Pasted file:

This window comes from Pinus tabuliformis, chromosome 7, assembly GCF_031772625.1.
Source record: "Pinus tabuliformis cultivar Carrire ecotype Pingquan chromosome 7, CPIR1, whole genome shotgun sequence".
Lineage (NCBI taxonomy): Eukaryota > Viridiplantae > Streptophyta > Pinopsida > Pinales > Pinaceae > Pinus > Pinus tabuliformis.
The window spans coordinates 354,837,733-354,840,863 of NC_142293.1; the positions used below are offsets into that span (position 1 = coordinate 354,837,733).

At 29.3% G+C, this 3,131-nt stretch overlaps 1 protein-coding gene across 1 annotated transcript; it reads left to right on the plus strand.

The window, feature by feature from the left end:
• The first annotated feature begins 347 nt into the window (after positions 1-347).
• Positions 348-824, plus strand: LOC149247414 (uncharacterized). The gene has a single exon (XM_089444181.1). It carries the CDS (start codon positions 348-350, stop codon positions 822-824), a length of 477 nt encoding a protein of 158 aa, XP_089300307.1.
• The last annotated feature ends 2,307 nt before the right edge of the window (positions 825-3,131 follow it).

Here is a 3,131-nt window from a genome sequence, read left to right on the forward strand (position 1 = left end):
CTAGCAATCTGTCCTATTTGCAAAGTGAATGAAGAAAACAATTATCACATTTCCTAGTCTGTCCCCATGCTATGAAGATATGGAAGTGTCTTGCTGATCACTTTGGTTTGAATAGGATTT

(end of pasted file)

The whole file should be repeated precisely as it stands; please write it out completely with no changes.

This window comes from Pinus tabuliformis, chromosome 7, assembly GCF_031772625.1.
Source record: "Pinus tabuliformis cultivar Carrire ecotype Pingquan chromosome 7, CPIR1, whole genome shotgun sequence".
Lineage (NCBI taxonomy): Eukaryota > Viridiplantae > Streptophyta > Pinopsida > Pinales > Pinaceae > Pinus > Pinus tabuliformis.
The window spans coordinates 354,837,733-354,840,863 of NC_142293.1; the positions used below are offsets into that span (position 1 = coordinate 354,837,733).

At 29.3% G+C, this 3,131-nt stretch overlaps 1 protein-coding gene across 1 annotated transcript; it reads left to right on the plus strand.

The window, feature by feature from the left end:
• The first annotated feature begins 347 nt into the window (after positions 1-347).
• Positions 348-824, plus strand: LOC149247414 (uncharacterized). The gene has a single exon (XM_089444181.1). It carries the CDS (start codon positions 348-350, stop codon positions 822-824), a length of 477 nt encoding a protein of 158 aa, XP_089300307.1.
• The last annotated feature ends 2,307 nt before the right edge of the window (positions 825-3,131 follow it).

Here is a 3,131-nt window from a genome sequence, read left to right on the forward strand (position 1 = left end):
CTAGCAATCTGTCCTATTTGCAAAGTGAATGAAGAAAACAATTATCACATTTCCTAGTCTGTCCCCATGCTATGAAGATATGGAAGTGTCTTGCTGATCACTTTGGTTTGAATAGGATTT